- Practice patience. You may want instantaneous clarity, but it’s important to give your situation the time and space it deserves to get the right answer. Ruminating over problems only enhances your confusion. Surrender the problem and trust things will work themselves out. Patience is a practice. Much like meditation, it requires bringing yourself back to the moment, and your breath.
- Don’t try to do it all alone. Confusion and angst are ripe to arise when you refuse to ask for help when you need it. Unhealthy independence is never the answer – even if it feels right in the moment. If you find yourself going round and round trying to figure it out all by yourself, it may be time to ask for help and garner support where you are stuck.
- Access your courage. You might not be as confused as you think. Chances are you know your answer, but may be afraid of what it entails. Sometimes we use confusion as an excuse to not make a move because we’re afraid of admitting what we truly know. Trust that you’re on the right path and will be protected as you make bold changes for the better.
For my own crisis, I worked to develop patience and today, my frantic search through Internet real estate sites has dwindled into a relaxed curiosity. I’ve got my eye on incorporating more nature into my life – in fact, last week I luxuriated at a dear friend’s lake house in the Adirondacks – but I’m also allowing myself to settle into the process of exploring what all of our potential options are from a place of trust.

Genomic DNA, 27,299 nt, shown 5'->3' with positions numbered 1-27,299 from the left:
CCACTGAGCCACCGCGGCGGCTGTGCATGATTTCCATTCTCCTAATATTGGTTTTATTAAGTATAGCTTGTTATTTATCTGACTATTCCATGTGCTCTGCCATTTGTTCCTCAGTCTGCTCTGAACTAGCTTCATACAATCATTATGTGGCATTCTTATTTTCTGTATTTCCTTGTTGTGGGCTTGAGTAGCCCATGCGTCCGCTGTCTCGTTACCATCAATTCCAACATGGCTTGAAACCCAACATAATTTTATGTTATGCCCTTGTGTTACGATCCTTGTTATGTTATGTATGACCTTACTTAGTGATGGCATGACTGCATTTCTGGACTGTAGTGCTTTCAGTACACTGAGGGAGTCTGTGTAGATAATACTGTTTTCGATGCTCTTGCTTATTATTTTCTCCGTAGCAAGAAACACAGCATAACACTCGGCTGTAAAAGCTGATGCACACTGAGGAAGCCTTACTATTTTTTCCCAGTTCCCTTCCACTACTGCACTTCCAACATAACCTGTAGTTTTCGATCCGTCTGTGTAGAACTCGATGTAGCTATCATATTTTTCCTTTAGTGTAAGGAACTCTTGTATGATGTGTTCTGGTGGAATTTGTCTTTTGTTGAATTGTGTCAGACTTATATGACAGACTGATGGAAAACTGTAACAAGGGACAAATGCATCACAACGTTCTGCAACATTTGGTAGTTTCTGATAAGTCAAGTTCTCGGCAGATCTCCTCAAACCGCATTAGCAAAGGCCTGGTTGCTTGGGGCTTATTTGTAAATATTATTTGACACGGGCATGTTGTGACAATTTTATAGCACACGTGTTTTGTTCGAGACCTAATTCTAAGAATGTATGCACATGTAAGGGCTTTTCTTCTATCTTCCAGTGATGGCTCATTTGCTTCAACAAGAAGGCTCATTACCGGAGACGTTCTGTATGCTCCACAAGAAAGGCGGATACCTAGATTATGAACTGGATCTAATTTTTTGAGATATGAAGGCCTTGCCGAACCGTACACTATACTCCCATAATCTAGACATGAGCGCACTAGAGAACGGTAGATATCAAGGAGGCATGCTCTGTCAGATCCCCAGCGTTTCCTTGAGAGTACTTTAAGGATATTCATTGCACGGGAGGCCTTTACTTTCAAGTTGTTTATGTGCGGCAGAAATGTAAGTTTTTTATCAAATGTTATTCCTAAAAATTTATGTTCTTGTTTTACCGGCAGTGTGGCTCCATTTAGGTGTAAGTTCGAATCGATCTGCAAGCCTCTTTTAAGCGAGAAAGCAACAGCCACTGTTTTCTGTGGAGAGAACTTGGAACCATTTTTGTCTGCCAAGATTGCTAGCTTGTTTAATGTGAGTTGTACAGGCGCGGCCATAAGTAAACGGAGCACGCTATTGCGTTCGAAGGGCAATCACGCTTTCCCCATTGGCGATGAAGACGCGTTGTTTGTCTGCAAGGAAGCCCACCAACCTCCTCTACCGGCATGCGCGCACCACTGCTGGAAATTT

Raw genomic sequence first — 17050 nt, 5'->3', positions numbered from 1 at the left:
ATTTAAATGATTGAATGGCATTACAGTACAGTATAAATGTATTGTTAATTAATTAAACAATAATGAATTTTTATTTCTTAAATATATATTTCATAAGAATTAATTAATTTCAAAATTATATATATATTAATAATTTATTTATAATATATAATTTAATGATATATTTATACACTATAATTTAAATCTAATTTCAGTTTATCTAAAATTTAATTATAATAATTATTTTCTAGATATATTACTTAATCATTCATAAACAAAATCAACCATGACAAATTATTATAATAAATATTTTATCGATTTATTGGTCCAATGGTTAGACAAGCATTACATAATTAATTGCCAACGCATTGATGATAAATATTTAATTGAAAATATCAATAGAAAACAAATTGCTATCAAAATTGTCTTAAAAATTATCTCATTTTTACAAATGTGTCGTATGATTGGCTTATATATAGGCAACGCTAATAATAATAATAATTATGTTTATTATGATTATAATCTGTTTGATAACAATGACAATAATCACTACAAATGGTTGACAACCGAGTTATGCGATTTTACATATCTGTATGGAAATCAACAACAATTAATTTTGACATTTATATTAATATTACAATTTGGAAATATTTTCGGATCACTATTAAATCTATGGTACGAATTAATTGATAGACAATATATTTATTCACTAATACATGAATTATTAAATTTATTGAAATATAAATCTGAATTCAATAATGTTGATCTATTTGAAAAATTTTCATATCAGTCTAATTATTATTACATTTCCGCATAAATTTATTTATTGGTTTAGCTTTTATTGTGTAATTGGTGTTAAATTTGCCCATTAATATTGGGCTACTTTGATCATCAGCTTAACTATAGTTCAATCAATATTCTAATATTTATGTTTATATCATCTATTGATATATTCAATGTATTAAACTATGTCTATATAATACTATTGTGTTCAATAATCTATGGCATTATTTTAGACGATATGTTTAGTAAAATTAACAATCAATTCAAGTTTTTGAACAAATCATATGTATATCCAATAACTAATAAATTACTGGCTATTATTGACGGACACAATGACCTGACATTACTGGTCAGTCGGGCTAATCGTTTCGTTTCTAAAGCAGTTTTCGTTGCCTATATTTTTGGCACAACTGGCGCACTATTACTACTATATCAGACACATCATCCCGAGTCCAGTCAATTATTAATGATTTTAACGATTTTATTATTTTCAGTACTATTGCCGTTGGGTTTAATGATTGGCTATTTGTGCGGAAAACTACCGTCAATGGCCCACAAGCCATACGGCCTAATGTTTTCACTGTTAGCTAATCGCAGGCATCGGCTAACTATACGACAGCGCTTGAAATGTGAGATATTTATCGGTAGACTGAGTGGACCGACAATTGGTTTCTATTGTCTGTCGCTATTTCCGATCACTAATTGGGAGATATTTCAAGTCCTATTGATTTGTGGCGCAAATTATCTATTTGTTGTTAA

Until I come to solid sense of knowing about where I want to live, I’m just going to make sure I get enough doses of nature in between to keep me going. For instance, thanks to airbnb I am writing to you from a cottage this week in Southampton. Sweet sounds of the ocean, I love you!
How are you planning to slow down and relax into your process of finding the right answers for yourself? Leave your comments below.
I wish you all the best in getting honest with yourself about what you really need and getting the support to make it happen!
As always, I send my love!